(photo credit: RUDERMAN FAMILY FOUNDATION)
The Ruderman Family Foundation (RFF) announced on Monday that it will award the second annual Morton E.
Ruderman Award in Inclusion to Ari Ne’eman, co-founder and president of the Autistic Self Advocacy Network.
The $100,000 award recognizes an individual who has made an extraordinary contribution to the inclusion of people with disabilities in the Jewish world and the greater public and is based on past achievements and the potential for future contributions to the field.
“I am deeply honored, not only because it is a very prestigious award. It means more to me because it came from a Jewish foundation,” Ne’eman recently told The Jerusalem Post.
“I had to leave a Jewish day school because of my disability, I often didn’t feel welcome in many Jewish communal spaces, but at the same time I’ve always had a very Jewish identity,” he said. “So, to be recognized by a Jewish foundation in this way, especially because Jay Ruderman and the Foundation have been pushing long and overdue common Jewish spaces to include people with disabilities, is an incredible honor.”
Ne’eman, a leading advocate for the rights of people with disabilities, serves as president of the Autistic Self Advocacy Network (ASAN ), an organization run by and for autistic adults seeking to increase the representation of autistic people across society.
In 2009, US President Barak Obama nominated Ne’eman to the National Council on Disability, a federal agency charged with advising Congress and the president on disability- policy issues.
Ne’eman founded the ASAN out of a desire to be part of the conversation and decision-making process surrounding autistic adults.
“There was a lot of conversation about autism – about us, but without us. Many people were talking about autism and very frequently we weren’t happy with the things they were saying,” he explained.
“There was a focus on portraying autistic people as tragedies or burdens with a heavy emphasis on making people look and act ‘normal,’ even if really what we wanted, or what would best support us, would be assistance in understanding ourselves and accessing necessary services rather than trying to pretend to be something that we weren’t.”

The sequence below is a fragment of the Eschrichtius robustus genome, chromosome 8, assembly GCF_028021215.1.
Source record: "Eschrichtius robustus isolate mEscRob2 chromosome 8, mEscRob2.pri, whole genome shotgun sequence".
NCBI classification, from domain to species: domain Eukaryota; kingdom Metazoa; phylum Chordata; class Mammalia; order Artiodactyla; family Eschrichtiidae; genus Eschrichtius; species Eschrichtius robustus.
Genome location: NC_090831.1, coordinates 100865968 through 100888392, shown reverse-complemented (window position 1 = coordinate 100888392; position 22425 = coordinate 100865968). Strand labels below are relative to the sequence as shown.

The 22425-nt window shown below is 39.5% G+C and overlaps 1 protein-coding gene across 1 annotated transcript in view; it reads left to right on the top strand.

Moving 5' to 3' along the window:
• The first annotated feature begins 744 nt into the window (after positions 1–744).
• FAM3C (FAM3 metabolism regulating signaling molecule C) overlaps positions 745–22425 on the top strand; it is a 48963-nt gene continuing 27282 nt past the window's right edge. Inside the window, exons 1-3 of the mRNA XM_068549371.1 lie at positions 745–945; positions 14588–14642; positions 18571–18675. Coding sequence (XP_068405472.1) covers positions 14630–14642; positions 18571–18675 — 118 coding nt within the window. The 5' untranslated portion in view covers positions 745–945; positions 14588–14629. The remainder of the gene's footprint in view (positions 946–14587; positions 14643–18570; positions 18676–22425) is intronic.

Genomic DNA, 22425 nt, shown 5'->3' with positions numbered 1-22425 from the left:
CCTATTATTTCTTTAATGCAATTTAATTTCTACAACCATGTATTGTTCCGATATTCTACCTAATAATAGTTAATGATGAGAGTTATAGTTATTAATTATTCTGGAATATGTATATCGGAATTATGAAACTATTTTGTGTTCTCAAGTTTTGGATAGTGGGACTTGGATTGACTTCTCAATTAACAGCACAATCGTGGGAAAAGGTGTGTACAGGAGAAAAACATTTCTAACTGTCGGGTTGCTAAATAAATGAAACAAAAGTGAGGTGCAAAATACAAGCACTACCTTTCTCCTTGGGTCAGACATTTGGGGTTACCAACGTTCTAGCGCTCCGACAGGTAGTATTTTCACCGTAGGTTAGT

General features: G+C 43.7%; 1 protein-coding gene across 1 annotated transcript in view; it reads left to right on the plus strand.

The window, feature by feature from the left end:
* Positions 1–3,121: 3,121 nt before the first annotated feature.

The organization aims to represent the autistic community in a “collective, systemic way” and to be in a position to communicate preferences to the government, Ne’eman said.
One of the main challenges facing autistic adults, he stated, is to escape segregated settings – whether institutions or in the field of employment.
The aim is to bring support to “where people live rather than bring people to a certain place to get support and to integrate people with disabilities into the general workforce rather than place them in segregated workplaces.”
With regards to Israel, Ne’eman believes the Israeli conversation is where the American one was some time ago. Unfortunately, he explained, Israel still places autistic people or people with other cognitive disabilities in institutions or separate housing, and there are employment centers for people with disabilities, while children are placed in a separate school system.
“In Israel, there is still a very heavy dependence on segregated institution models, though we are beginning to see the emergence of growing self-advocacy movements,” he said.
“We need to be moving beyond awareness towards real acceptance and inclusion in society,” he concluded.
“This award is an honor, and I hope that this is an opportunity to call greater attention to the issue of inclusion in the Jewish community.”
Jay Ruderman, president of the Ruderman Family Foundation, praised Ne’eman’s work, saying, “As a person with autism, Ari Ne’eman serves as an inspiration to millions of people with disabilities around the world.
“My father, someone who believed that we all deserve a fair shot in life, would have been proud that Ari has received an award in his name.”
The award, is named for Mort E. Ruderman, a founder of the Ruderman Family Foundation and a successful entrepreneur, mentor and proud family man. He saw his success as the result of help he received from others and, therefore, was passionate about providing opportunities for others – including assisting many people in becoming independent and successful in business.